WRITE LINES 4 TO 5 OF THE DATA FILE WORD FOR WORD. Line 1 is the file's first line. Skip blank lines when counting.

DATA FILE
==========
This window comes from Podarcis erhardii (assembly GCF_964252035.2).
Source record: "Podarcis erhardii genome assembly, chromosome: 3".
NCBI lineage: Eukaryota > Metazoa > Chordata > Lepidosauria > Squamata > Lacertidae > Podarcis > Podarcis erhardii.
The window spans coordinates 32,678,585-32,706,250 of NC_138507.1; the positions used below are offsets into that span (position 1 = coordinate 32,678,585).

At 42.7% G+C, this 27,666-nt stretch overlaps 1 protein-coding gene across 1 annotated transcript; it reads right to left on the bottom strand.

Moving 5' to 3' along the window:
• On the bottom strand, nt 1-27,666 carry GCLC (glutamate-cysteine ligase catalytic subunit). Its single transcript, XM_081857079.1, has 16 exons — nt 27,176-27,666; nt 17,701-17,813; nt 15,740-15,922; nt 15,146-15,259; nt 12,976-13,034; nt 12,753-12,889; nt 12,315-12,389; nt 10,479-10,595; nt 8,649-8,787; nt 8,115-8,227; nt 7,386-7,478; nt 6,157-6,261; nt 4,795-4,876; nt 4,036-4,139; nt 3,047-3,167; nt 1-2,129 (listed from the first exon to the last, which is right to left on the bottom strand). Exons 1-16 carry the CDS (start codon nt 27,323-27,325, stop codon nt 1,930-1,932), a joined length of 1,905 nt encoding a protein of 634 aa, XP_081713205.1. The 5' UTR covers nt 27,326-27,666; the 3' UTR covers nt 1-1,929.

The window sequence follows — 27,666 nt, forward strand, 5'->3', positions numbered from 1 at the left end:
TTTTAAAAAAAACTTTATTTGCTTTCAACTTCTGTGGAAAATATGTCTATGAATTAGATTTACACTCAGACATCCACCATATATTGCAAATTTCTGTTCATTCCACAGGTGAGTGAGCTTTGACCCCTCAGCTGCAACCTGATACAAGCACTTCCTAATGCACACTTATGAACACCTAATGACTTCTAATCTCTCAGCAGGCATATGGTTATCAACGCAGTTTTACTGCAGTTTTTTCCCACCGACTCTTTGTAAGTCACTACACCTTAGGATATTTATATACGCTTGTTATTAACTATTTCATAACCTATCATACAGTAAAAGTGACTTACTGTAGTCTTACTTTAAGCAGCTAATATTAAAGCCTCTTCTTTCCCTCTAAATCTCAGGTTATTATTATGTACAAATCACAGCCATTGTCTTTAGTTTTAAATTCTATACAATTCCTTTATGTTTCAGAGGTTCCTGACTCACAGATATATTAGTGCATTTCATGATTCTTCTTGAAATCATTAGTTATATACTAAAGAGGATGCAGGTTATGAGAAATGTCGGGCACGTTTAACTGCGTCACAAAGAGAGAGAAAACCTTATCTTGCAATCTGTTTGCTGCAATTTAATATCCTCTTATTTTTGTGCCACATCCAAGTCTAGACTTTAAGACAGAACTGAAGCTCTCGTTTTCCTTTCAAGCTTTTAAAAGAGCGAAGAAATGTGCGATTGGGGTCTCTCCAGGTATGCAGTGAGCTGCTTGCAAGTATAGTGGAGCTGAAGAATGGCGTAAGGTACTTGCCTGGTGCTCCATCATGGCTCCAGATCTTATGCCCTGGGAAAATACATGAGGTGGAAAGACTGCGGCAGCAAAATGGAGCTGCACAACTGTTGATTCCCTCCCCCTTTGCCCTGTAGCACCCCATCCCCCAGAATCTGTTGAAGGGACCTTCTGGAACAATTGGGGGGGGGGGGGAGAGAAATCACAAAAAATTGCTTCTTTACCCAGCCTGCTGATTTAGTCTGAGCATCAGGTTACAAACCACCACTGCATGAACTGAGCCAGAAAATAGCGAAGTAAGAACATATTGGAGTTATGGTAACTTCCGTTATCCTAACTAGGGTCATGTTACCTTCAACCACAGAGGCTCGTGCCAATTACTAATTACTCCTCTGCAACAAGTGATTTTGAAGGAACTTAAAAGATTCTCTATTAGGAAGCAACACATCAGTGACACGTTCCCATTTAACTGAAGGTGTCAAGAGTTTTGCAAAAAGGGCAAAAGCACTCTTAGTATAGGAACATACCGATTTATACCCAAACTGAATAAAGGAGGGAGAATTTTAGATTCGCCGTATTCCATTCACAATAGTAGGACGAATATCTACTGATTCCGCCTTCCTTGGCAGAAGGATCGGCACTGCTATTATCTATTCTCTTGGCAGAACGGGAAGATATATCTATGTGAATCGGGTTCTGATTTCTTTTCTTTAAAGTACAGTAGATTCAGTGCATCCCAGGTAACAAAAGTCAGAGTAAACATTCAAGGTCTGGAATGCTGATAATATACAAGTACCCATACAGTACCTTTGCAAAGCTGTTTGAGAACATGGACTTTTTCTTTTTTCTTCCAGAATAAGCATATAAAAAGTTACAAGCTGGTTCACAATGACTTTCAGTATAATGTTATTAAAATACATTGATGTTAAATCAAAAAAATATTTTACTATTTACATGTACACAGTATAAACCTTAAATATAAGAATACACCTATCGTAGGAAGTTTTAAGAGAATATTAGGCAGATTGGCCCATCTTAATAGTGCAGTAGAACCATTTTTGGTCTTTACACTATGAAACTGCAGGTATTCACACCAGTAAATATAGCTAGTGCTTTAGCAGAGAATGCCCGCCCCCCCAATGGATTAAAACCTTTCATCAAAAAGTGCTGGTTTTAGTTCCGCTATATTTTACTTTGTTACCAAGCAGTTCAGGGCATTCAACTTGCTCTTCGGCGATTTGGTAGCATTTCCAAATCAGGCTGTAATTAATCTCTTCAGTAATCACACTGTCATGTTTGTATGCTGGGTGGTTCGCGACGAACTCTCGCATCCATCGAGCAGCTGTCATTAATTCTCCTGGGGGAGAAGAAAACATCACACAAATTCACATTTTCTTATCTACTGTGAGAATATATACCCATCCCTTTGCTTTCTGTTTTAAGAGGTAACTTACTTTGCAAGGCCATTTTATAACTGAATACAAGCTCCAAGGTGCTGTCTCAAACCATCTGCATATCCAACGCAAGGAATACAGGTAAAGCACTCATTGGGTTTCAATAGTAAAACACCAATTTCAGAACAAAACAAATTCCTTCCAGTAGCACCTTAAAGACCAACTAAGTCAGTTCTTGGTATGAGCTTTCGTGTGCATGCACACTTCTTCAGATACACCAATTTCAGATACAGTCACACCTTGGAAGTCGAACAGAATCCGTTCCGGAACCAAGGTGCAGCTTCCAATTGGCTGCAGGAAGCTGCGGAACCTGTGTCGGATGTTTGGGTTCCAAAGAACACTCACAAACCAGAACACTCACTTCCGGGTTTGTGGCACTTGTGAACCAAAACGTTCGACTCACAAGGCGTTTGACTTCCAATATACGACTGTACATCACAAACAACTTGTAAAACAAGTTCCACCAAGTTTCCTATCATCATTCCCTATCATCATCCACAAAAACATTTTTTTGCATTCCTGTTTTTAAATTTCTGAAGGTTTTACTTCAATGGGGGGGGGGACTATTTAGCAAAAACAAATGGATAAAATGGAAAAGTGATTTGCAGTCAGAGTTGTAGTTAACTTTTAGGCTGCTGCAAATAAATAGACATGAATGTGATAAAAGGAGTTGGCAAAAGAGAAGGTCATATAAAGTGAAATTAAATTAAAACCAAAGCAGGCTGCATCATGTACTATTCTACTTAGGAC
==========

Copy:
The window spans coordinates 32,678,585-32,706,250 of NC_138507.1; the positions used below are offsets into that span (position 1 = coordinate 32,678,585).

At 42.7% G+C, this 27,666-nt stretch overlaps 1 protein-coding gene across 1 annotated transcript; it reads right to left on the bottom strand.